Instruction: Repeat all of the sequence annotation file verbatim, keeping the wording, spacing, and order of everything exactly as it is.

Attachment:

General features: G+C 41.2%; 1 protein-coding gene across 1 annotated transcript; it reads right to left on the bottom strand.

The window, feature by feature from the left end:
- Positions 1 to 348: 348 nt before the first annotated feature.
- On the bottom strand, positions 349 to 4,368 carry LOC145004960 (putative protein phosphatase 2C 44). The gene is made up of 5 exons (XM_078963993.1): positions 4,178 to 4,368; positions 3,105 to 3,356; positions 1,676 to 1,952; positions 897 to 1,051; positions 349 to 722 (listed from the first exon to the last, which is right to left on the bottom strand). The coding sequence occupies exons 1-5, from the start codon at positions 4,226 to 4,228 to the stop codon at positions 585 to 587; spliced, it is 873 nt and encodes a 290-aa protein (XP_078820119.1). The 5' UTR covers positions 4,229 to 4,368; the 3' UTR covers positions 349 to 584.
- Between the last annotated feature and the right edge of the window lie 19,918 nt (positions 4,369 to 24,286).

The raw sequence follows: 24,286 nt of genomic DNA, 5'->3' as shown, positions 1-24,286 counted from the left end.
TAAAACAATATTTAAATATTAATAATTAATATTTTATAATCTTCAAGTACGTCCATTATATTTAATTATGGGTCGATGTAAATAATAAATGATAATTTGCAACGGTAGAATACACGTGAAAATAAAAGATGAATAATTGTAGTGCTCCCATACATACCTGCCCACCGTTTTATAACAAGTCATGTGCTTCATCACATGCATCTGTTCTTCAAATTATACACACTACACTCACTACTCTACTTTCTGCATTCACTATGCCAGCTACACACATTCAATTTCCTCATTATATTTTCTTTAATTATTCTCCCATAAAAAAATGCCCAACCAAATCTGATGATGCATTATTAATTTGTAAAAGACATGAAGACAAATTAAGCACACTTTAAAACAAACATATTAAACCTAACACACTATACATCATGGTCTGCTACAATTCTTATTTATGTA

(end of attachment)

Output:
General features: G+C 41.2%; 1 protein-coding gene across 1 annotated transcript; it reads right to left on the bottom strand.

The window, feature by feature from the left end:
- Positions 1 to 348: 348 nt before the first annotated feature.
- On the bottom strand, positions 349 to 4,368 carry LOC145004960 (putative protein phosphatase 2C 44). The gene is made up of 5 exons (XM_078963993.1): positions 4,178 to 4,368; positions 3,105 to 3,356; positions 1,676 to 1,952; positions 897 to 1,051; positions 349 to 722 (listed from the first exon to the last, which is right to left on the bottom strand). The coding sequence occupies exons 1-5, from the start codon at positions 4,226 to 4,228 to the stop codon at positions 585 to 587; spliced, it is 873 nt and encodes a 290-aa protein (XP_078820119.1). The 5' UTR covers positions 4,229 to 4,368; the 3' UTR covers positions 349 to 584.
- Between the last annotated feature and the right edge of the window lie 19,918 nt (positions 4,369 to 24,286).

The raw sequence follows: 24,286 nt of genomic DNA, 5'->3' as shown, positions 1-24,286 counted from the left end.
TAAAACAATATTTAAATATTAATAATTAATATTTTATAATCTTCAAGTACGTCCATTATATTTAATTATGGGTCGATGTAAATAATAAATGATAATTTGCAACGGTAGAATACACGTGAAAATAAAAGATGAATAATTGTAGTGCTCCCATACATACCTGCCCACCGTTTTATAACAAGTCATGTGCTTCATCACATGCATCTGTTCTTCAAATTATACACACTACACTCACTACTCTACTTTCTGCATTCACTATGCCAGCTACACACATTCAATTTCCTCATTATATTTTCTTTAATTATTCTCCCATAAAAAAATGCCCAACCAAATCTGATGATGCATTATTAATTTGTAAAAGACATGAAGACAAATTAAGCACACTTTAAAACAAACATATTAAACCTAACACACTATACATCATGGTCTGCTACAATTCTTATTTATGTA